Matrix metalloproteinases (MMPs) are endopeptidases that arrange the cell-matrix composition and are considered major proteases involved in extracellular matrix degradation (Mehana et al., 2019). In pathophysiological conditions, aberrant expression of MMPs induces chronic inflammation and leads to the progression of neurodegenerative diseases (Brkic et al., 2015). In the case of neuroinflammation, MMPs increase the permeability of central nervous system barriers by destabilizing tight junction proteins or disrupting the extracellular matrix, which in turn leads to infiltration of immune cells into the brain and cell death (Rosenberg, 2009). In this study, our RT-PCR results showed that Cd increased mRNA transcript levels of MMP9 and MMP13 in rat brain tissue. It has been found that therapeutically administered CRV reduces MMP9 and MMP13 transcription levels.
Accumulating evidence suggests that Cd severely affects the function of the nervous system by inducing neuronal apoptosis (López et al., 2003). Apoptosis involves the regulation of activation of proteolytic caspase enzymes as a result of interactions between several protein families. Although multiple pathways can induce apoptosis, it has been reported that the mitochondrial pathway is mostly involved in central nervous system apoptosis (Unsal et al., 2013). Caspase-3, Bcl-2 and Bax have an important function in the regulation of cellular apoptosis as they contribute to the apoptotic process (Eldutar et al., 2017; Kandemir et al., 2021). Consistent with a previous study (Al Olayan et al., 2020), our results revealed that Cd initiates the apoptotic event in brain tissue by upregulating proapoptotic proteins such as caspase-3 and Bax. In spite of that, CRV administration remarkably regulated these apoptotic biomarker levels.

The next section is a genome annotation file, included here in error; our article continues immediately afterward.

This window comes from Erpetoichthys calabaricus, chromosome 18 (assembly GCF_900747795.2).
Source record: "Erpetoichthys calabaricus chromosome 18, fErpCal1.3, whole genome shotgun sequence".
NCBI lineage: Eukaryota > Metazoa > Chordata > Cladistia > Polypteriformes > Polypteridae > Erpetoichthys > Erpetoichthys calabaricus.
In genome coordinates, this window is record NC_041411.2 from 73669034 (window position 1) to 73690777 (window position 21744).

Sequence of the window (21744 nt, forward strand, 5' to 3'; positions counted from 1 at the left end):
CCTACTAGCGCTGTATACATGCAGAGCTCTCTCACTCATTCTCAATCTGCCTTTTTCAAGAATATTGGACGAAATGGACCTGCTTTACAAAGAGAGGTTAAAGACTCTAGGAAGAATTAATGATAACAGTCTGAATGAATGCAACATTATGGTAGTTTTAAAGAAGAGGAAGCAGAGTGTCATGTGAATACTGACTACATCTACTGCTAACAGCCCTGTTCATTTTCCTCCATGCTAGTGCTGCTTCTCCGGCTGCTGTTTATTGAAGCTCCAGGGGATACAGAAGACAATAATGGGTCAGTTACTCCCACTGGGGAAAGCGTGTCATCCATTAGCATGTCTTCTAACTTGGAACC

8-OHdG, one of the most studied oxidized metabolites, is recognized as a biomarker for oxidative damage of DNA (Caglayan et al., 2018; Graille et al., 2020). A linear relationship between ROS production and 8-OHdG formation has been documented indicating that ROS triggers 8-OHdG formation (Caglayan et al., 2019b; Kucukler et al., 2020). It has been reported that 8-OHdG is formed as a result of the interaction of the hydroxyl radical, which is the most important oxygen-free radical, with the nucleobases of the DNA chain such as guanine (Graille et al., 2020). In a previous study, it was reported that Cd increased 8-OHdG levels by causing oxidative DNA damage in brain cortex tissue (Al omairi et al., 2018). In the present study, we found a significant increase in the level of 8-OHdG in the Cd-intoxicated group, and treatment with CRV significantly modulated the level of this marker.